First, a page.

Often, the time frames on which celestial objects operate don’t conveniently fit into a human lifetime.
So, people were pretty excited last year when scientists announced they might have caught a new moon in the act of forming. Named Peggy, the newbie hiding in Saturn’s A ring had been spotted in images taken by NASA’s Cassini spacecraft in April 2013.
“You couldn’t miss it. It was a very bright, kind of extended object, somewhere near the edge of the ring,” says astronomer Carl Murray, of Queen Mary University of London. Murray first spotted Peggy, and he ended up naming it after his mother-in-law, who was celebrating her 80th birthday on the day of the discovery.
When astronomers pulled images from the previous year, they found hints of Peggy there as well. During a period of less than a year, Peggy appeared to be spiraling outward toward the edge of the A ring, and orbital projections suggested emergence might be imminent.
At the time, Peggy was just an anomalously bright, elongated smear near the ring’s edge, a blur presumably caused by a moonish clump embedded in the ring. No one knew what Peggy actually looked like or what would become of the fledgling, but scientists hoped Cassini might be able to see the roughly 1-kilometer-wide object during a 2016 observing campaign.
Then, in a presentation at the American Geophysical Union meeting last month, Cornell University’s Matthew Tiscareno casually mentioned that the situation with Peggy was “not as clear as you would like.”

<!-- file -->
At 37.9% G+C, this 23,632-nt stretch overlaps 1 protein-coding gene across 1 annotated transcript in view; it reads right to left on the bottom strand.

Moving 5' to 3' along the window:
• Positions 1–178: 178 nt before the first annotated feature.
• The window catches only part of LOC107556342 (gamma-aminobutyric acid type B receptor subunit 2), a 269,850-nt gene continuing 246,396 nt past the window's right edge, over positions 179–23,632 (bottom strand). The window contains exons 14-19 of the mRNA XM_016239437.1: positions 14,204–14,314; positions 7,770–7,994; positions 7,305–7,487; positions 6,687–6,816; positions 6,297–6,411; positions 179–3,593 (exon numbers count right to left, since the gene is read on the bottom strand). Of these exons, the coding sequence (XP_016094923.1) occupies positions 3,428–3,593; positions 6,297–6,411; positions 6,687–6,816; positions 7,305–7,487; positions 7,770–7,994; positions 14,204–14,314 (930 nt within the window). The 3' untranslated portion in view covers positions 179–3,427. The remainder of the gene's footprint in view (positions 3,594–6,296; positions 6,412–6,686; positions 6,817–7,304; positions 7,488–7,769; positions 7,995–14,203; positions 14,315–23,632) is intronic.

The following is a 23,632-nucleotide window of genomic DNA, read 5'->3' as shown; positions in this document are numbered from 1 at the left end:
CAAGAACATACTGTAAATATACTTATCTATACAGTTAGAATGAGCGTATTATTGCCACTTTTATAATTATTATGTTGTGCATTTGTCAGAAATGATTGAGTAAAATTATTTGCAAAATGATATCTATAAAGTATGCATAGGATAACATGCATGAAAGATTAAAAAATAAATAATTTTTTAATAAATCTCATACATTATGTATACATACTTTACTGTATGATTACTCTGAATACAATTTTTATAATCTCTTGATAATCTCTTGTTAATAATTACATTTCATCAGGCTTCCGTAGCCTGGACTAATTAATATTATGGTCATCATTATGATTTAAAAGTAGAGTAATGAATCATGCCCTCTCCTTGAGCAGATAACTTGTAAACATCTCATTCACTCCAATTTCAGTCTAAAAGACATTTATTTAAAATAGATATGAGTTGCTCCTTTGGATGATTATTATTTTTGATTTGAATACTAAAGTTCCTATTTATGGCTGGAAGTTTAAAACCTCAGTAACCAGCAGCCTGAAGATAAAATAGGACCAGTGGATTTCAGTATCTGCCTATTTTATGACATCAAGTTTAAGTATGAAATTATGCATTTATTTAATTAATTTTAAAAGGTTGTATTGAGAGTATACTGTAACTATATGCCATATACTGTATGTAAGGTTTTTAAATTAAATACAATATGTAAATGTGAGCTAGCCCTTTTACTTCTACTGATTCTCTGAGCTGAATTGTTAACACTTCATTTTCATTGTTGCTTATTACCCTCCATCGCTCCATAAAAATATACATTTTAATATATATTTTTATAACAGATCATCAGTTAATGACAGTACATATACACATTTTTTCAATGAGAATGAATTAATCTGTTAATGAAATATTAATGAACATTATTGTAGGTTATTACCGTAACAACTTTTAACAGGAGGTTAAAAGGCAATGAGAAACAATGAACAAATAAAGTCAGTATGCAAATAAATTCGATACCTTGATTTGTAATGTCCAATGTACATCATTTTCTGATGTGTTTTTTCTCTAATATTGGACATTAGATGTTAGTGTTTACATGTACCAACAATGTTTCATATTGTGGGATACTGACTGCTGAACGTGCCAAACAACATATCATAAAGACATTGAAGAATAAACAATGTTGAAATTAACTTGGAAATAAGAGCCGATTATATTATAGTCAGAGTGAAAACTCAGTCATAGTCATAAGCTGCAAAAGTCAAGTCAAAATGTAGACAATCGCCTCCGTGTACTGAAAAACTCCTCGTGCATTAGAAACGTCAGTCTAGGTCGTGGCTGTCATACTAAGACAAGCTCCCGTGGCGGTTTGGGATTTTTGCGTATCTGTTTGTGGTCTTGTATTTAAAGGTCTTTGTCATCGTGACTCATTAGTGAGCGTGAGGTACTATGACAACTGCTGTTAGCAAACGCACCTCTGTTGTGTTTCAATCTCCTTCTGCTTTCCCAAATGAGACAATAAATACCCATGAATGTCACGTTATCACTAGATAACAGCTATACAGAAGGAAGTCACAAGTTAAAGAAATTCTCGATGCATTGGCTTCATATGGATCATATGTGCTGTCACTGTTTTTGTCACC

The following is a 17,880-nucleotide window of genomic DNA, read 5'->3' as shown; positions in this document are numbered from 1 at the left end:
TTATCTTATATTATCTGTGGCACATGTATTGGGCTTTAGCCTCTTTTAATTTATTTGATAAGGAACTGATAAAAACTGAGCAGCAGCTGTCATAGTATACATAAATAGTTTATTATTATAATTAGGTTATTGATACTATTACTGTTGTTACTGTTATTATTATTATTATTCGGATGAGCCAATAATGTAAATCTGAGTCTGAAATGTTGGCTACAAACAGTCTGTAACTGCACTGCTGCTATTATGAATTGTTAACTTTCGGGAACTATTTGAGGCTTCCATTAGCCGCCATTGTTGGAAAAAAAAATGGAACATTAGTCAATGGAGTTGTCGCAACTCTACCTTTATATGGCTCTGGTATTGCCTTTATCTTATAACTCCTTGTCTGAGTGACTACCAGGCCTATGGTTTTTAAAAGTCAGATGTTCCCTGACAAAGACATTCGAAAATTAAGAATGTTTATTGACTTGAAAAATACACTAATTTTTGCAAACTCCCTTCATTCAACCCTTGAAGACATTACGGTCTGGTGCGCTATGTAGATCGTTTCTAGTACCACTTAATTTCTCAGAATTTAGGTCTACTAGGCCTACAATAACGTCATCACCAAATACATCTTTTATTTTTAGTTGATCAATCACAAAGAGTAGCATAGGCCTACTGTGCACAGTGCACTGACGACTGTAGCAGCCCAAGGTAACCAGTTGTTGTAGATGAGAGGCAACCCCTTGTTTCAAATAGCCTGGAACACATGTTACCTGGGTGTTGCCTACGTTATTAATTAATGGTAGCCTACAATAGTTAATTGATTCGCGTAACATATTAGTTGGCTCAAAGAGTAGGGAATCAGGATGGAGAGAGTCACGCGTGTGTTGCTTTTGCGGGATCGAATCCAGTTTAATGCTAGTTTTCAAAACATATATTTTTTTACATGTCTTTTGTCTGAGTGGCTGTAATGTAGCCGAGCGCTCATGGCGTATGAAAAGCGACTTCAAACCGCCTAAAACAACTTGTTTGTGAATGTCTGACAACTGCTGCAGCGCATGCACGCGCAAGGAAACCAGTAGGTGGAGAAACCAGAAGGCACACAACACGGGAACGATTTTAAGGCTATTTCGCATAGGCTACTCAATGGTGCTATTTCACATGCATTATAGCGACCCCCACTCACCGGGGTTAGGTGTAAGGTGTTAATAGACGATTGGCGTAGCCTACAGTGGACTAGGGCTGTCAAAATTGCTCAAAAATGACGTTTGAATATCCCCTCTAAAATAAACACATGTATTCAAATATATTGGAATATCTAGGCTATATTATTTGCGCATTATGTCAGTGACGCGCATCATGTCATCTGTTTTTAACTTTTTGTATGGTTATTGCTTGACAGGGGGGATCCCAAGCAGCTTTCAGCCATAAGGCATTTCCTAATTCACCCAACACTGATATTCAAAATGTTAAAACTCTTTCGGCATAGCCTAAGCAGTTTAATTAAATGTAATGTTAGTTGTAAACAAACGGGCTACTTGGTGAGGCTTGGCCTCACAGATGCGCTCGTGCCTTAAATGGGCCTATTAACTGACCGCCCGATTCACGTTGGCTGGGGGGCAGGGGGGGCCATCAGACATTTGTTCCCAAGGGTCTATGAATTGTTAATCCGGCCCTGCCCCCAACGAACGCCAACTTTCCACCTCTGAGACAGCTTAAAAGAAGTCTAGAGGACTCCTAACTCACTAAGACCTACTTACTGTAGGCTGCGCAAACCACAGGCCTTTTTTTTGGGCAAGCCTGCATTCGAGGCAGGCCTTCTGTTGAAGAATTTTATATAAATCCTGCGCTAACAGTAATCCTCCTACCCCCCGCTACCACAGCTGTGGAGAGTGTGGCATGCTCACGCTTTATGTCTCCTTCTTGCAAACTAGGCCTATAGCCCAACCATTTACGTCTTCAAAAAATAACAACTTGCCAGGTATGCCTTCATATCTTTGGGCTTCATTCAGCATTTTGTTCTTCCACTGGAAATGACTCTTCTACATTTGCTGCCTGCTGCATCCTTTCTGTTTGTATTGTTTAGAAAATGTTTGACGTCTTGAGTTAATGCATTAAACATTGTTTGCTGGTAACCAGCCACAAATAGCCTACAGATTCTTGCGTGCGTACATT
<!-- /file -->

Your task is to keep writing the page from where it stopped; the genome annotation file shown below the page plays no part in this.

Put bluntly, Peggy had most likely broken apart. Images shot near the middle of 2013 showed not just one moon-betraying smear in the rings, but two. And, as expected of recently fractured objects, the two smears were moving independently of one another.
By the end of 2013, one of the smears was missing. The remaining blur in the rings wasn’t nearly as bright as the original, and it was no longer moving outward. Instead, it was moving decidedly inward. Orbital migration within the rings can be random, Murray says, but this is also what would happen if the missing object headed outward, thanks to the conservation of angular momentum.
Instead of catching a moon in the act of forming, scientists may have glimpsed a moon in the act of dying. “It may be that we saw the split of the object itself. That’s why it was so bright,” Murray says, referring to the original detection. Objects breaking apart in the ring plane will generate a lot of dust, shine more brightly, and be easier to spot.
Is it possible Peggy is still alive? Yes, but the observations showing two discrete clumps strongly suggest that Peggy no longer exists in its original form. Whether Peggy fledged and left Son of Peggy behind, or whether Peggy chucked a moonlet out into the big bad world is a mystery. It’s possible we’ll never know.
“It may be that the original Peggy has left the rings, in which case we’ll be hard-pressed to see it again. Unless something hits it,” Murray says.
Regardless, Murray and his colleagues will continue to keep an eye on the area and track the blur’s movement through the ring. Maybe, when Cassini swoops in for a close look at the A ring in a few years, the team will be able to write the rest of Peggy’s story.